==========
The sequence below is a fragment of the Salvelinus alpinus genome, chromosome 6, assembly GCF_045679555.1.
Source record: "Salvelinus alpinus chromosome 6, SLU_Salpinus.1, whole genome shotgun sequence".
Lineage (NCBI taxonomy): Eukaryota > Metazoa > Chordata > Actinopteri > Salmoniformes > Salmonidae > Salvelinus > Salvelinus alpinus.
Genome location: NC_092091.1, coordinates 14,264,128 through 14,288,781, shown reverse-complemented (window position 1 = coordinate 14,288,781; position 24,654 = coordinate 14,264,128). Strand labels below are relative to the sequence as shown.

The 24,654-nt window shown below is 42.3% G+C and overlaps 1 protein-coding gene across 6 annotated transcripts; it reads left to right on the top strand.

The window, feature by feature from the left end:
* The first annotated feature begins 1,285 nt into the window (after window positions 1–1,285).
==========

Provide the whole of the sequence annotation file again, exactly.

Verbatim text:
The sequence below is a fragment of the Salvelinus alpinus genome, chromosome 6, assembly GCF_045679555.1.
Source record: "Salvelinus alpinus chromosome 6, SLU_Salpinus.1, whole genome shotgun sequence".
Lineage (NCBI taxonomy): Eukaryota > Metazoa > Chordata > Actinopteri > Salmoniformes > Salmonidae > Salvelinus > Salvelinus alpinus.
Genome location: NC_092091.1, coordinates 14,264,128 through 14,288,781, shown reverse-complemented (window position 1 = coordinate 14,288,781; position 24,654 = coordinate 14,264,128). Strand labels below are relative to the sequence as shown.

The 24,654-nt window shown below is 42.3% G+C and overlaps 1 protein-coding gene across 6 annotated transcripts; it reads left to right on the top strand.

The window, feature by feature from the left end:
* The first annotated feature begins 1,285 nt into the window (after window positions 1–1,285).